I reviewed an article by Maria Popova (some of which is borrowed here) on Victor Frankl who survived Auschwitz. Even though the COVID-19 event cannot be compared to the horrors of the atrocities of the Nazi concentration camps, there can be something gleaned from Frankl’s work that can apply to our situation. COVID-19, in comparison to the Nazi’s, is an adversary invisible to the human eye which has the potential to create suffering and end human life. Even though invisible, COVID—19 still exerts an external pressure which restricts our liberty of action. Our system of meaning can become at risk during times when some entity represses our ability to live, work and create.
Frankl believed that meaning came from three sources: purposeful work, love and courage in the face of difficulty. My perspective is that the spiritual life is tied up with all three of these sources. Frankl believed that the “intensification of inner life” as the transformative power of love to be the primary source which kept prisoners alive. One finds love primarily in the spiritual being of oneself and the other, even if the person is deceased, as was his wife who died in a concentration camp.
Frankl also believed that humor allows a person to rise above the situation, even if only temporary. Laughter releases dopamine in the brain, increasing pleasure and releasing stress.
But when human liberty is curtailed beyond ones’ own choosing by an oppressive force, what happens to that person’s freedom to escape the influence of their surroundings? Frankl experienced that a person does have a choice of action. A person can preserve a vestige of spiritual freedom, of independence of mind: “The last of the human freedoms — to choose one’s attitude in any given set of circumstances, to choose one’s own way.”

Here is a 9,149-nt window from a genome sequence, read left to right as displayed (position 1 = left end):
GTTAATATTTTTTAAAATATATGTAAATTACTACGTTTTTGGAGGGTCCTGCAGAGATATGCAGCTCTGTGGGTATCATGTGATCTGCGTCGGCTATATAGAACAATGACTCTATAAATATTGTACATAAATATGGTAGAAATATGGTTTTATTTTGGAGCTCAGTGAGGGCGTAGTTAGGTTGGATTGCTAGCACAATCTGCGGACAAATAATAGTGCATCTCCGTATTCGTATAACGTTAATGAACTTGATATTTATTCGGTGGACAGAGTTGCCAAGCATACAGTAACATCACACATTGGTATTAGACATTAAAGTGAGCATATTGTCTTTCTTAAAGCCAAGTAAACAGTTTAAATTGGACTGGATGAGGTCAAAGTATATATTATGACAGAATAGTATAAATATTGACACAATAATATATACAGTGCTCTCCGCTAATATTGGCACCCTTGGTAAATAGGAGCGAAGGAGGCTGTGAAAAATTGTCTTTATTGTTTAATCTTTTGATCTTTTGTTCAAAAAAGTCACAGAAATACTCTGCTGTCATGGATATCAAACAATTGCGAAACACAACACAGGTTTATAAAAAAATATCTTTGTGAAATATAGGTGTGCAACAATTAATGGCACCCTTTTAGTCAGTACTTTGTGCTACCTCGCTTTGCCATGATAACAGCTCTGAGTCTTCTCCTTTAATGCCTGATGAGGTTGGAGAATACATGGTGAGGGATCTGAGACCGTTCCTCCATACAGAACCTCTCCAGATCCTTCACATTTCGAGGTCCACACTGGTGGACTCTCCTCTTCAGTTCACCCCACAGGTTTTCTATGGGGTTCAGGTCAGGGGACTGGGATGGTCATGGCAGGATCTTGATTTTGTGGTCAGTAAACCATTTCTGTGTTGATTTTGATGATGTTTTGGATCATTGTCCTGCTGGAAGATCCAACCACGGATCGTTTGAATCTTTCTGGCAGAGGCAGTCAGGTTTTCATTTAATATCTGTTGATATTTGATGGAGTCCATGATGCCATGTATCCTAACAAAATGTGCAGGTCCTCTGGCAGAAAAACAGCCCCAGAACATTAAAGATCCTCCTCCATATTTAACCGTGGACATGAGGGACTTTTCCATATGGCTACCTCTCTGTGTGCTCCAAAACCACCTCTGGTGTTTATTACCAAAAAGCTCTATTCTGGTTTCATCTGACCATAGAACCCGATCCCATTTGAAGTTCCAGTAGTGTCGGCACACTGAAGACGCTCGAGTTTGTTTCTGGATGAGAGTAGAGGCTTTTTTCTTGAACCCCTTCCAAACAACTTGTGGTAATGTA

“The way in which a man accepts his fate and all the suffering it entails, the way in which he takes up his cross, gives him ample opportunity — even under the most difficult circumstances — to add a deeper meaning to his life.”
Meaning is not something “out there” floating around to be discovered. Meaning comes from embracing God in the “Now” of what is before us. Jesus was a perfect example of this. The Gethsemane event exemplified Jesus meeting life/suffering/death and the Father head on. This is where Frankl’s third source of courage in the face of difficulty is realized. Another word for courage is faith.
Frankl’s following quote sums it all up: No one can become fully aware of the very essence of another human being unless he loves him. By his love he is enabled to see the essential traits and features in the beloved person; and even more, he sees that which is potential in him, which is not yet actualized but yet ought to be actualized. Furthermore, by his love, the loving person enables the beloved person to actualize these potentialities.
Perseverance is holy work,